The Student Government Association (SGA) held the live debate for the presidential and vice-presidential candidates on April 4 in the Howard Baker Center.
The debate featured opening statements from both the presidential and vice-presidential candidates before launching into the questions. Questions were submitted through social media beforehand.
The vice-presidential candidates were first to debate. The candidates described the goals of their campaigns in the opening statements.
“This campaign is working for genuine dialogue for all students,” vice-presidential candidate Fuller Edwards of the Challenge campaign said.
McKinsey Patterson, of the Hollingsworth-Patterson campaign, said she was running because believed the students of UT have a genuine love for one another and a desire to be “pursued.” Matthew Morris, of the Hardee-Morris-McCandless campaign, said that he wants the voices of all students to be heard.
Topics of the vice-presidential portion of the debate ranged from experience of the candidates, their plans for increasing participation in first year councils, supporting the LGBT+ community on campus, filling the member-at-large seats in SGA, choosing senators for their campaigns and the recent tobacco bill.
“It’s very important to make sure SGA is a voice for the students, not to the students. And the first step in doing that is making sure SGA is representative of campus as a whole,” Edwards said in regards to filling the member-at-large seats.
“One thing we’re really looking for in our senators is for students who are aware of the issues on this campus,” Morris said.
When asked about her lack of SGA experience, Patterson said that she believed leadership is “stronger than policy” and she was not worried.
“I’m a smart lass,” Patterson said. “I can catch up pretty quickly.”
When discussing ways to support the LGBT+ community on campus, Patterson stressed building consistent relationships with marginalized students and Morris emphasized creating dialogues that would help students understand the issues the community faces. Edwards talked about advocating for bills SGA passes that affect the LGBT+ community.
“If we pass a bill and the administrations says no, that’s not going to be the end. It will be the beginning,” Edwards said.
The candidates discussed the recent tobacco bill and how they handled the split in public opinion. Edwards emphasized that he was against the bill because constituents were against it and challenged Morris’s vote on the bill.
“I’ll never let my personal opinions stand in the way of a bill that helps the student body,” Morris said.
The presidential candidates then began their portion of the debate. The candidates discussed the Office of Diversity and Inclusion, the proposed “Wet Weekends” policy, sexual assault prevention on campus and student relationships with the UT administration.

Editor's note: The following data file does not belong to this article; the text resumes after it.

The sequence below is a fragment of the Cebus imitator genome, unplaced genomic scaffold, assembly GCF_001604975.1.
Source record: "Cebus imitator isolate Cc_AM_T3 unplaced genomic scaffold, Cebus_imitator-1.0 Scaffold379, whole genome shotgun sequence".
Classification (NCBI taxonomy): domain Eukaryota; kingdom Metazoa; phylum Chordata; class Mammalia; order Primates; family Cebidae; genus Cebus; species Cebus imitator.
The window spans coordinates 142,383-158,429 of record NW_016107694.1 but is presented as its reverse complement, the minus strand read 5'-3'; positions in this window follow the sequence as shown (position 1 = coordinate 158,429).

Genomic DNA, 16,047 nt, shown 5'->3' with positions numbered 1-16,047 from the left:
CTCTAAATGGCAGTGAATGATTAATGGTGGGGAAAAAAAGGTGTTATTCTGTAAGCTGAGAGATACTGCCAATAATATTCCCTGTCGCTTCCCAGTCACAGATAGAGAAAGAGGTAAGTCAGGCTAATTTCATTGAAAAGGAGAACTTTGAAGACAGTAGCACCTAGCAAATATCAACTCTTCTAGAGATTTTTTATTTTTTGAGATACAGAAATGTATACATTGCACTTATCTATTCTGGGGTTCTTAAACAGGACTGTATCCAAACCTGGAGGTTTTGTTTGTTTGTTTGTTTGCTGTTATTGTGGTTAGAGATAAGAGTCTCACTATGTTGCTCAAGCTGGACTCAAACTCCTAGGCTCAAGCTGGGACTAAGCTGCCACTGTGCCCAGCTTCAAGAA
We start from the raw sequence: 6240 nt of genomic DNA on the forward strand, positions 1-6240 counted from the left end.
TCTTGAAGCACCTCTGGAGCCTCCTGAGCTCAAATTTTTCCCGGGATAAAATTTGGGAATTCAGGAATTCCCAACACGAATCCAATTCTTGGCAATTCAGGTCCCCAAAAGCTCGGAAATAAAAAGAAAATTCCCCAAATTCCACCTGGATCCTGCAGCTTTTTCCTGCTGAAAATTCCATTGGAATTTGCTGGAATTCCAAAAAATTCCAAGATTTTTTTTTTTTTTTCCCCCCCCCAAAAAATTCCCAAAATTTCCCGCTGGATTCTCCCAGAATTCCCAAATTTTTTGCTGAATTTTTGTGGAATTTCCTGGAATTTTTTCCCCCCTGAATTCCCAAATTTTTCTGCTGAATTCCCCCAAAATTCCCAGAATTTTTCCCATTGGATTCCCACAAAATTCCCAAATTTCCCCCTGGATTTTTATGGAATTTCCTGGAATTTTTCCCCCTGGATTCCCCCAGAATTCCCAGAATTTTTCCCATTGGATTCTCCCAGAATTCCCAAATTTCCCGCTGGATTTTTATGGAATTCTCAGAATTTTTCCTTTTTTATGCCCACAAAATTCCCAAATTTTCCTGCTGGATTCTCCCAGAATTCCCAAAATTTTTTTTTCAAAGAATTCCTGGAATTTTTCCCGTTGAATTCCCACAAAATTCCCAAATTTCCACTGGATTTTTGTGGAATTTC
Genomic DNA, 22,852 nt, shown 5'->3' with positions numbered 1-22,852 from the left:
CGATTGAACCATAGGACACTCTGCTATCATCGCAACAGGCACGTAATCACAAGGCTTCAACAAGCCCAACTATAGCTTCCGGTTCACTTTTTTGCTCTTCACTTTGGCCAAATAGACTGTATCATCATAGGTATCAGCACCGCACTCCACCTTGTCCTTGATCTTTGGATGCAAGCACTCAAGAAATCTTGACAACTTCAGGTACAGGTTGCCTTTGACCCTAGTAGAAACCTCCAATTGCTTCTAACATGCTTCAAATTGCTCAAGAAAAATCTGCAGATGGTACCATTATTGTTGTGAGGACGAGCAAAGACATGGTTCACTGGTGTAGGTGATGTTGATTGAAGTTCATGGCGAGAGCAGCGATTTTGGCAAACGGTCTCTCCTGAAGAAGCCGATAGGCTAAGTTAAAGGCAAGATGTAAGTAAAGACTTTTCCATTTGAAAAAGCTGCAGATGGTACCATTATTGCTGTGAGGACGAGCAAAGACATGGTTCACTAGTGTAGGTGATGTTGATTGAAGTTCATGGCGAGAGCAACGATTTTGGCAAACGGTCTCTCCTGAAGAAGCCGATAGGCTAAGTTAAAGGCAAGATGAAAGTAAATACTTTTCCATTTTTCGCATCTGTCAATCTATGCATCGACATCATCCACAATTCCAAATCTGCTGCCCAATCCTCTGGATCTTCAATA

Alex Pennycuff, presidential candidate for the Challenge campaign, emphasized safety when discussing the proposed change in alcohol policies.
“You don’t make UT a wet campus to create a culture of binge drinking,” Pennycuff said.
Jennings Hardee, presidential candidate for the Hardee-Morris-McCandless campaign, argued the feasibility of a change in alcohol policy, saying that there is inconsistency currently.
When discussing the incident following the release of a post of holiday party suggestions by the Office of Diversity and Inclusion, Pennycuff said he did not support the “holiday bill” because students he talked to did not support it.
When discussing sexual assaults on campus, Hardee discussed her plans for a campus-wide initiative involving red flag zones and sexual assault education. Hardee also said that in order for students and administration to work together, they need to maintain a positive relationship with one another.
Carson Hollingsworth, presidential candidate of the Hollingsworth-Patterson campaign, emphasized students’ feelings about participation on campus.
“Students need to feel valued and pursued on campus,” Hollingsworth said.
The debate winded down with a discussion of the sick raccoons on campus and the closing statements from the presidential candidates.
Students can vote at votesga.utk.edu from April 5 to April 7.
Featured image by Thomas Delgado
Edited by Jessica Carr
News editor, Courtney Anderson, has been telling stories for as long as she can remember. From scribbling short stories on the back of pamphlets to excelling in Advanced Placement English courses in high school, Anderson has always been determined to make a career out of writing. Anderson joined TNJN as a freshman and instantly fell in love with online news. She hopes to become an editor for a major online news source one day.